A “Person with Epilepsy” Abroad: First Update You Don’t Care About

I’m now in Cambridge seeing a friend whom I consider an aunt/second mother. Cambridge is my happy place; I feel uncharacteristically relaxed here. On the plane from Reykjavik to Heathrow, I was trying to figure our how many times I’ve visited. I estimated ten. Kinda crazy to think that this is my eleventh.

And now for a overly detailed report about what I’ve been doing and how things have been going.

November 26–27:

  1. I did the responsible thing and informed the flight attendant that I have a seizure disorder. She was super nice about it. In an amazing Icelandic accent, she said, “Please do not concern yourself. We have many of those in Iceland.” I wasn’t totally sure what she meant, but it was strangely comforting.
  2. I didn’t have a seizure on the plane! Victory! I also slept for two hours tops. Whoops.
  3. I ate skyr in the Reykjavik airport while waiting for my connection. I wanted a world-famous Icelandic hot dog, but for whatever reason, they aren’t sold at 6:30 AM. Weird.
  4. I managed to allow the UK immigration officer to handle my passport, reminding myself that I had no choice if I wanted to enter the country. I think this is called “exposure therapy.” I hate it.
  5. I took the tube to King’s Cross, took the train to Cambridge, and then met the friend I’m staying with to say hello before meeting a childhood friend and his family for a quick visit.
  6. I immediately began eating many of my favourite UK things, which include mediocre conveyor-belt sushi from a chain restaurant. My husband doesn’t understand why I’m so obsessed with this sushi, so since I know you’re reading this, A, let me sum it up for you using two words: predictability and novelty. Yes, it tasted exactly the same as it did the last time I was here, and yes, the conveyor belt gimmick again succeeded in making me consume significantly more than I should have.
  7. I was incredibly tired last night but went to bed all like, “tomorrow I’m going to take advantage of my one full day in Cambridge and do EVERYTHING.”
This was delicious. Full disclosure: I ate two of them.
This was delicious. Full disclosure: I ate two of them.

 

This was also highly enjoyable. I recommend the pumpkin korroke: it's prepared exactly the same way every single time I go, and I've gone at least eight times.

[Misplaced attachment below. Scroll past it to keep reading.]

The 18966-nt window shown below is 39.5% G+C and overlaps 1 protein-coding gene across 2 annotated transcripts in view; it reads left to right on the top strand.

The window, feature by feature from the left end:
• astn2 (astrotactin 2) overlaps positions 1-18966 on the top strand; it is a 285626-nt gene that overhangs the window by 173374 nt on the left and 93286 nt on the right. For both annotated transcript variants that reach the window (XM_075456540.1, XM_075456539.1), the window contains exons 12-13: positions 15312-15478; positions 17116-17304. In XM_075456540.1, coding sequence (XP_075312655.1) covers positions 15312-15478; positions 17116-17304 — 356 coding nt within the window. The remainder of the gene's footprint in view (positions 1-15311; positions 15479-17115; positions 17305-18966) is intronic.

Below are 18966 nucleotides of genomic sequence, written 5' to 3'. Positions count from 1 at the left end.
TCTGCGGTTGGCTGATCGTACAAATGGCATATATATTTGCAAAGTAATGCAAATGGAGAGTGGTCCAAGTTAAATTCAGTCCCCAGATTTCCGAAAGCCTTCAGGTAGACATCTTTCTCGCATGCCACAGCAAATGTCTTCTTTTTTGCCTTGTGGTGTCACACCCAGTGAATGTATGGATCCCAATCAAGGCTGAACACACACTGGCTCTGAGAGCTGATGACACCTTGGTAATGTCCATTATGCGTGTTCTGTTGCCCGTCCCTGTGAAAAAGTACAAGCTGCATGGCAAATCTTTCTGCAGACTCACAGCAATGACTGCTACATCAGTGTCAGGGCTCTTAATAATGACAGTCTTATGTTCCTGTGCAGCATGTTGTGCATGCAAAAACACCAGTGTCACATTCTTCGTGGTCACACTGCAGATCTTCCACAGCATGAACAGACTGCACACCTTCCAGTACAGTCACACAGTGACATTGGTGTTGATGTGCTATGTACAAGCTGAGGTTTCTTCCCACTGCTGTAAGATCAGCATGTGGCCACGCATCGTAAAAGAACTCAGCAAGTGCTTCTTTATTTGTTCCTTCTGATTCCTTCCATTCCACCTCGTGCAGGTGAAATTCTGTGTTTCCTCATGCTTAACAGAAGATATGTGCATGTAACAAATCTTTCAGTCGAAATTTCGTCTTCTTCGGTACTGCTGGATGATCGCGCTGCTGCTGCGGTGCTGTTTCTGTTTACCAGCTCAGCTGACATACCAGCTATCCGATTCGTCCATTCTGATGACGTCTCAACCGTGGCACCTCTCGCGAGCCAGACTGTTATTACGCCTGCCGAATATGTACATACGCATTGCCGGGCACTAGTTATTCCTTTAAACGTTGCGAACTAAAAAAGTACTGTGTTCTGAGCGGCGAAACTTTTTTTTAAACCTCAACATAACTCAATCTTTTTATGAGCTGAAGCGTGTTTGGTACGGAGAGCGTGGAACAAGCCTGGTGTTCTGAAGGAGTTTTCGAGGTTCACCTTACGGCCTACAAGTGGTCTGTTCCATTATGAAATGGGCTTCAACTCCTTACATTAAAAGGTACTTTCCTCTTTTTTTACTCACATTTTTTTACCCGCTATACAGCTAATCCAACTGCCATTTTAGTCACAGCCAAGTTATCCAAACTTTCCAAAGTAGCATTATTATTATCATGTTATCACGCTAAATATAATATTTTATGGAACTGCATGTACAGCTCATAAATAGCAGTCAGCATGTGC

This was also highly enjoyable. I recommend the pumpkin korroke: it’s prepared exactly the same way every single time I go, and I’ve gone at least eight times.

Today:

  1. I woke up at 1 PM. This impeded my ability to carry out point 7 of the previous list.
  2. I sat around in a sleepy daze for a little while, suddenly realized that I was incredibly hungry, and ate. A lot.
  3. I had a lovely afternoon in the historic city centre.
  4. I had a fantastic exchange with a cashier at Marks and Spencer, who noticed my accent, asked if I’m American, and, after I told him I’m Canadian, asked if I know Drake (the conversation was much lengthier; if you want the non-paraphrased version, I’d be more than happy to provide it).
  5. I just finished eating Marks and Spencer moussaka, another of my favourite UK things. (Yeah, yeah.)
  6. I’m resisting the urge to go to bed. Since I’ve been awake for less than nine hours, it seems a little premature, plus I want to spend as much quality time with my friend as possible. The triple whammy of jet lag, Topamax fatigue, and the aftermath of a partial complex seizure I had last night are, however, really hitting me hard. Pouty face.
I was pleased to see that very little in Cambridge has changed, with the exception of that extremely classy Krispy Kreme, which is new. Congrats, Krispy Kreme: you've really made it.
I was pleased to see that very little in Cambridge has changed, with the exception of that extremely classy Krispy Kreme (bottom left). Congrats, Krispy Kreme: you’ve really made it.

Tomorrow I’ll leave Cambridge (sniff) and head to London (yay!).

KG out.

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